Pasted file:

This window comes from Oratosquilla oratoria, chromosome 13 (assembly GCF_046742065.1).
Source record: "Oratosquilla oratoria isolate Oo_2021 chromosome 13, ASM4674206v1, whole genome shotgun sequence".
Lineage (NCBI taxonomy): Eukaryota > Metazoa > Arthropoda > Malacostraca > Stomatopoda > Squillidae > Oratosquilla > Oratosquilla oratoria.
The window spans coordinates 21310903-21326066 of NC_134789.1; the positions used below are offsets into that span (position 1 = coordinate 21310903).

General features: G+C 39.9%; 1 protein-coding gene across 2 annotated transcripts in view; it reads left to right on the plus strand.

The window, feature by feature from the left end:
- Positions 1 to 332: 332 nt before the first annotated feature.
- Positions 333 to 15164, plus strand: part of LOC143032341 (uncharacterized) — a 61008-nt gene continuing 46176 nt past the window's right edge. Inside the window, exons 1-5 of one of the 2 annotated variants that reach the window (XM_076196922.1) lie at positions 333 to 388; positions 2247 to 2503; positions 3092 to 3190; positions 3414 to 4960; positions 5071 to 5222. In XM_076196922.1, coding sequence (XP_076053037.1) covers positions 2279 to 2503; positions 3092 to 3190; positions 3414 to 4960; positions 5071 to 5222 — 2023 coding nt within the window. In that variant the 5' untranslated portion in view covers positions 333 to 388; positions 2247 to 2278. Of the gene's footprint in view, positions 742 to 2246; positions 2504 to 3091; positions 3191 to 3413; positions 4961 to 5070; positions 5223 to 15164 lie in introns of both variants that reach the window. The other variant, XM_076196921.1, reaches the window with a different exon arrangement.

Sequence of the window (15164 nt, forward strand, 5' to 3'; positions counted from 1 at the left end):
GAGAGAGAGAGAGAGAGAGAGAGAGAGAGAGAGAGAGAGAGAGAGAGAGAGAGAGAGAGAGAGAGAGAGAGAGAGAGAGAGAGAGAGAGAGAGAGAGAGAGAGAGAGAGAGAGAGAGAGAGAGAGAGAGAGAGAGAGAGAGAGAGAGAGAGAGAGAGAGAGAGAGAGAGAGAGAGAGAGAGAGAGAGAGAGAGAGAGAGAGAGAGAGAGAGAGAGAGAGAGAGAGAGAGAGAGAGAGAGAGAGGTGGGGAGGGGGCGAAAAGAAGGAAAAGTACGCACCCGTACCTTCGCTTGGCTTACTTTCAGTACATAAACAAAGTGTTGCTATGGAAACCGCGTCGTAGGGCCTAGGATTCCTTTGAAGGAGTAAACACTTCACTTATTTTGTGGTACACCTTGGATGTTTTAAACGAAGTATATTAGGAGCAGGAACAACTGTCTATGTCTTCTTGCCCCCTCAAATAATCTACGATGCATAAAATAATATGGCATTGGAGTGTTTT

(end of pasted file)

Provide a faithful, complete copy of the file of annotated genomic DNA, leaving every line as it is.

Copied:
This window comes from Oratosquilla oratoria, chromosome 13 (assembly GCF_046742065.1).
Source record: "Oratosquilla oratoria isolate Oo_2021 chromosome 13, ASM4674206v1, whole genome shotgun sequence".
Lineage (NCBI taxonomy): Eukaryota > Metazoa > Arthropoda > Malacostraca > Stomatopoda > Squillidae > Oratosquilla > Oratosquilla oratoria.
The window spans coordinates 21310903-21326066 of NC_134789.1; the positions used below are offsets into that span (position 1 = coordinate 21310903).

General features: G+C 39.9%; 1 protein-coding gene across 2 annotated transcripts in view; it reads left to right on the plus strand.

The window, feature by feature from the left end:
- Positions 1 to 332: 332 nt before the first annotated feature.
- Positions 333 to 15164, plus strand: part of LOC143032341 (uncharacterized) — a 61008-nt gene continuing 46176 nt past the window's right edge. Inside the window, exons 1-5 of one of the 2 annotated variants that reach the window (XM_076196922.1) lie at positions 333 to 388; positions 2247 to 2503; positions 3092 to 3190; positions 3414 to 4960; positions 5071 to 5222. In XM_076196922.1, coding sequence (XP_076053037.1) covers positions 2279 to 2503; positions 3092 to 3190; positions 3414 to 4960; positions 5071 to 5222 — 2023 coding nt within the window. In that variant the 5' untranslated portion in view covers positions 333 to 388; positions 2247 to 2278. Of the gene's footprint in view, positions 742 to 2246; positions 2504 to 3091; positions 3191 to 3413; positions 4961 to 5070; positions 5223 to 15164 lie in introns of both variants that reach the window. The other variant, XM_076196921.1, reaches the window with a different exon arrangement.

Sequence of the window (15164 nt, forward strand, 5' to 3'; positions counted from 1 at the left end):
GAGAGAGAGAGAGAGAGAGAGAGAGAGAGAGAGAGAGAGAGAGAGAGAGAGAGAGAGAGAGAGAGAGAGAGAGAGAGAGAGAGAGAGAGAGAGAGAGAGAGAGAGAGAGAGAGAGAGAGAGAGAGAGAGAGAGAGAGAGAGAGAGAGAGAGAGAGAGAGAGAGAGAGAGAGAGAGAGAGAGAGAGAGAGAGAGAGAGAGAGAGAGAGAGAGAGAGAGAGAGAGAGAGAGAGAGAGAGAGAGAGGTGGGGAGGGGGCGAAAAGAAGGAAAAGTACGCACCCGTACCTTCGCTTGGCTTACTTTCAGTACATAAACAAAGTGTTGCTATGGAAACCGCGTCGTAGGGCCTAGGATTCCTTTGAAGGAGTAAACACTTCACTTATTTTGTGGTACACCTTGGATGTTTTAAACGAAGTATATTAGGAGCAGGAACAACTGTCTATGTCTTCTTGCCCCCTCAAATAATCTACGATGCATAAAATAATATGGCATTGGAGTGTTTT